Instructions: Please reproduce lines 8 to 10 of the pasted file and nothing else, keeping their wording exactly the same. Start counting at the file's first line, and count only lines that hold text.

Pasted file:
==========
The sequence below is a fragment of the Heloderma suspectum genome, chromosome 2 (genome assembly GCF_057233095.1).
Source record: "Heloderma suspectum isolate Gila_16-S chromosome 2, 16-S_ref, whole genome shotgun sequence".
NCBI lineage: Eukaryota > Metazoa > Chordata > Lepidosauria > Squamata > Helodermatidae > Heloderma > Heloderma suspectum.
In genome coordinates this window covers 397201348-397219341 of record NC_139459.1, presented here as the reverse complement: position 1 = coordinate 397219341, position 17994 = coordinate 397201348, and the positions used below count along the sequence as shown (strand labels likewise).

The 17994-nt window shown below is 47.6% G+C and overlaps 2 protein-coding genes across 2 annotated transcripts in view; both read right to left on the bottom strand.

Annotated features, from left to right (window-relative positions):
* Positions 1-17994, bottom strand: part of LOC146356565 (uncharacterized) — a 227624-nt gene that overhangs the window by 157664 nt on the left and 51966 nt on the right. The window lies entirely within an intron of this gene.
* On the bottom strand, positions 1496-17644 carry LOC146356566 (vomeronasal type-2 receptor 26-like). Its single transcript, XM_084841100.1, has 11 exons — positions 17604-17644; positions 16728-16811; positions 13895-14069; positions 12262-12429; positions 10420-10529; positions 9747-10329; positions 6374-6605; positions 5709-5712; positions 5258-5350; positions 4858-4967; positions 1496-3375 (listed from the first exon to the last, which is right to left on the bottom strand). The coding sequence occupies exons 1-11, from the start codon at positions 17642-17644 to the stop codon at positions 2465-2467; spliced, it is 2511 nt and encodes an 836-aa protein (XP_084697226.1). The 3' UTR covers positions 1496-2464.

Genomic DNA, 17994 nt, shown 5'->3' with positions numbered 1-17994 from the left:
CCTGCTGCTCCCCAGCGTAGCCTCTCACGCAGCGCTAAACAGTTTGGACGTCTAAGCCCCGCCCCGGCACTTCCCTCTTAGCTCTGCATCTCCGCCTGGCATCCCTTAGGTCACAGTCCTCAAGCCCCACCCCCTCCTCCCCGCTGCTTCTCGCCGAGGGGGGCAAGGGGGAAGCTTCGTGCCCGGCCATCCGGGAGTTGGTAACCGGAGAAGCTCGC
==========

* On the bottom strand, positions 1496-17644 carry LOC146356566 (vomeronasal type-2 receptor 26-like). Its single transcript, XM_084841100.1, has 11 exons — positions 17604-17644; positions 16728-16811; positions 13895-14069; positions 12262-12429; positions 10420-10529; positions 9747-10329; positions 6374-6605; positions 5709-5712; positions 5258-5350; positions 4858-4967; positions 1496-3375 (listed from the first exon to the last, which is right to left on the bottom strand). The coding sequence occupies exons 1-11, from the start codon at positions 17642-17644 to the stop codon at positions 2465-2467; spliced, it is 2511 nt and encodes an 836-aa protein (XP_084697226.1). The 3' UTR covers positions 1496-2464.

Genomic DNA, 17994 nt, shown 5'->3' with positions numbered 1-17994 from the left:
CCTGCTGCTCCCCAGCGTAGCCTCTCACGCAGCGCTAAACAGTTTGGACGTCTAAGCCCCGCCCCGGCACTTCCCTCTTAGCTCTGCATCTCCGCCTGGCATCCCTTAGGTCACAGTCCTCAAGCCCCACCCCCTCCTCCCCGCTGCTTCTCGCCGAGGGGGGCAAGGGGGAAGCTTCGTGCCCGGCCATCCGGGAGTTGGTAACCGGAGAAGCTCGC